The London Free Press on Blame This on the Boogie

“Blame This on the Boogie move with energy, vitality of young dancer” / The London Free Press / Dan Brown / November 3, 2018

The genius of Blame This on the Boogie is the way Rina Ayuyang recreates the energy and fun of growing up in a Filipino household as a lover of Hollywood musicals and the music videos of the 1980s. The illustrator/writer uses bold colours and kinetic, fluid panels to show how she moves as a kid whose goal in life is to be Fred Astaire.

With the liberal use of fiery reds, deep oranges and intense yellows, she brings her graphic memoir to life. The young Ayuyang doesn’t make a distinction between Daddy Long Legs, John Travolta and Simon Le Bon. All of them make her want to shake a tailfeather.

If you remember the way Bill Watterston used to depict Calvin dancing with Hobbes, then you’ll have some idea of Ayuyang’s style. The characters seem to blur on the page, they are moving with such verve.

The first half of Blame This on the Boogie depicts Ayuyang’s young life in the suburbs of Pittsburgh. The rest of the book is a tongue-in-cheek tribute to her devotion as an adult to television’s Dancing With the Stars.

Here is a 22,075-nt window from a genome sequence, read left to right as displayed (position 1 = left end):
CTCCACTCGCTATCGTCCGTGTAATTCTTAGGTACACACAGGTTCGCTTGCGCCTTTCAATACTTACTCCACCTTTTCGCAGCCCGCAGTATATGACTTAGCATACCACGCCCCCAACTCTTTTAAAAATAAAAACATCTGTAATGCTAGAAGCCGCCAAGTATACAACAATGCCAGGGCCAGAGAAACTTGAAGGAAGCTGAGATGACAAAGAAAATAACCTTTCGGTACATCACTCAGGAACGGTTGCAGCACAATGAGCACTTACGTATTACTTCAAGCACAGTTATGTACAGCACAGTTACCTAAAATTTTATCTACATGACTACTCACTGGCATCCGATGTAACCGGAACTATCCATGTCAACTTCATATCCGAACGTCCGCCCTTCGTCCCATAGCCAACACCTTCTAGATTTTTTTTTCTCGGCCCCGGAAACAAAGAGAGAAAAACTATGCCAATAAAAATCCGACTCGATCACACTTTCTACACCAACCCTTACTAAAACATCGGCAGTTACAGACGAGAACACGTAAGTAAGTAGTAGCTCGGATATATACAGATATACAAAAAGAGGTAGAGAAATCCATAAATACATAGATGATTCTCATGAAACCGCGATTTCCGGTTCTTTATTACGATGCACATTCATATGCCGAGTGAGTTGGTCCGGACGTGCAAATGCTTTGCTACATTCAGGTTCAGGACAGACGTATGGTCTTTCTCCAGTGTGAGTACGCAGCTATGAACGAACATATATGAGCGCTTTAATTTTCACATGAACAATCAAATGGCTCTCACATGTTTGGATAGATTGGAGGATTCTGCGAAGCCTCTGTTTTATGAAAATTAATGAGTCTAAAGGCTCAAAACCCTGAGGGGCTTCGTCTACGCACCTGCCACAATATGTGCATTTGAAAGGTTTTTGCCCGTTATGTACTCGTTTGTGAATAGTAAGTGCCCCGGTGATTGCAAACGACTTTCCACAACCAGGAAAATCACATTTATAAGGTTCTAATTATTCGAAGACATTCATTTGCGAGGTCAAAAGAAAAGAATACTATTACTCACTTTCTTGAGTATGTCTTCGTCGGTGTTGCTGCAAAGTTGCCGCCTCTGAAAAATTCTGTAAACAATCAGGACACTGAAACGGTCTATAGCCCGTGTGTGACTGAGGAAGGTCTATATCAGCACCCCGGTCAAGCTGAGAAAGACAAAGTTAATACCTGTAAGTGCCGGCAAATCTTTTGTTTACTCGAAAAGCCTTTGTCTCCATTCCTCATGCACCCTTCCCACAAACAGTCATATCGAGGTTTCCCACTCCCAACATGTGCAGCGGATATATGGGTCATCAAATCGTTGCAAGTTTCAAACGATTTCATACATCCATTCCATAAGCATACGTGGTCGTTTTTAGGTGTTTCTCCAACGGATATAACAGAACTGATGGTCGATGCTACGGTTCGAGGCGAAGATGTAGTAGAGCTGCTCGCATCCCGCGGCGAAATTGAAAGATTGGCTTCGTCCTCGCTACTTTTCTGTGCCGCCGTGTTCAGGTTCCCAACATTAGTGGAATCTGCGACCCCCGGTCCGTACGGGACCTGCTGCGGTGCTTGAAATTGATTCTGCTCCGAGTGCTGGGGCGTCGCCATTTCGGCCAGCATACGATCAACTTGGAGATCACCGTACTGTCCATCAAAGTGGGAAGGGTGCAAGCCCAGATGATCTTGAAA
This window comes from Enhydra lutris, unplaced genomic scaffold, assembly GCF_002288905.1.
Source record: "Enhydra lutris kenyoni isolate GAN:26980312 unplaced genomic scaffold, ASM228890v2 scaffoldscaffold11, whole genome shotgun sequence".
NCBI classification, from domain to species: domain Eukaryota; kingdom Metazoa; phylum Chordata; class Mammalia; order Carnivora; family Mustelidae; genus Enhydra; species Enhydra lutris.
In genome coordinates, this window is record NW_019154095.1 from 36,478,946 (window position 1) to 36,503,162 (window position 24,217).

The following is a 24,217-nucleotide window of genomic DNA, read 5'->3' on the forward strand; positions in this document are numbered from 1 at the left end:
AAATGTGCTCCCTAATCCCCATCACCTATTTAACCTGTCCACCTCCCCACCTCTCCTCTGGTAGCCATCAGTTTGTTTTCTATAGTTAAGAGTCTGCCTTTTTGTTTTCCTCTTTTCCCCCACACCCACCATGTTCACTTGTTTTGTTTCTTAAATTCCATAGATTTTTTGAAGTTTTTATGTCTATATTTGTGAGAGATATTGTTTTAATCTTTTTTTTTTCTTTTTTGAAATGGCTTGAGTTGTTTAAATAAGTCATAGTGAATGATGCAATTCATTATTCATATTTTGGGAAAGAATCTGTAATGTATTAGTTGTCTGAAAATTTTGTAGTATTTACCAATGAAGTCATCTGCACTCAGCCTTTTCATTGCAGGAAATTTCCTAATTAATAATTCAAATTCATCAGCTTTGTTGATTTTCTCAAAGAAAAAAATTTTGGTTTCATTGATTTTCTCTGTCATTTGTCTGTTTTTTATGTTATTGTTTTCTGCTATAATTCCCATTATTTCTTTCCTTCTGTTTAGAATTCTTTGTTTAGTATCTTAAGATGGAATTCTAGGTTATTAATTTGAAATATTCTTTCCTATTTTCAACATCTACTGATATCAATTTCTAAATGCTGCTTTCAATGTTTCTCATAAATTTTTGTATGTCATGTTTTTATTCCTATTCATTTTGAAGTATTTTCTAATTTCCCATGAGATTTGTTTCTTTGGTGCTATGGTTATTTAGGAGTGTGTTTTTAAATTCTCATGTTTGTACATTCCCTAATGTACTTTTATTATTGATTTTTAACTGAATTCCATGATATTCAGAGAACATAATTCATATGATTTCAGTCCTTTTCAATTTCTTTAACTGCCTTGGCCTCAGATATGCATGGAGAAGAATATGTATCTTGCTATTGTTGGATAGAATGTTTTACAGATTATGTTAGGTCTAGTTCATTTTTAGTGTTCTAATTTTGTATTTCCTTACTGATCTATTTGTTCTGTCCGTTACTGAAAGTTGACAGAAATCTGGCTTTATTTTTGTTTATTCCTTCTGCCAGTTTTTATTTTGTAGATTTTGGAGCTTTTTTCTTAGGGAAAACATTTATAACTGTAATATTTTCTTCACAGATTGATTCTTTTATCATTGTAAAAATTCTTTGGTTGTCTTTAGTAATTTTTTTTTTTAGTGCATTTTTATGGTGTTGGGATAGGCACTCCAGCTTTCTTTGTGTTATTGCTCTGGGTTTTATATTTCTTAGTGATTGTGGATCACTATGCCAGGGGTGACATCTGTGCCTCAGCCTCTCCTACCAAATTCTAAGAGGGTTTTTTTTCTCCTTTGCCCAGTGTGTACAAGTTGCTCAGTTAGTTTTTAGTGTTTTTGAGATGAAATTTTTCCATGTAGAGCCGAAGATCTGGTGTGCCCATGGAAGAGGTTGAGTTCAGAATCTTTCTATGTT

She seems just as amused as anyone else that the reality show comes to occupy a central place in her life. You would think drawings of someone sitting at a computer surfing Facebook for fellow DWTS fans wouldn’t be engrossing, but Ayuyang makes it work.

Blame This on the Boogie comes from Montreal publisher Drawn and Quarterly.

Last year, I reviewed Lorina Mapa’s Duran Duran, Imelda Marcos and Me, another coming-of-age tale from a transplanted Filipina published by the East Coast’s Conundrum Press. What we have here is the beginning of a trend in graphic novels. Let’s hope it continues.

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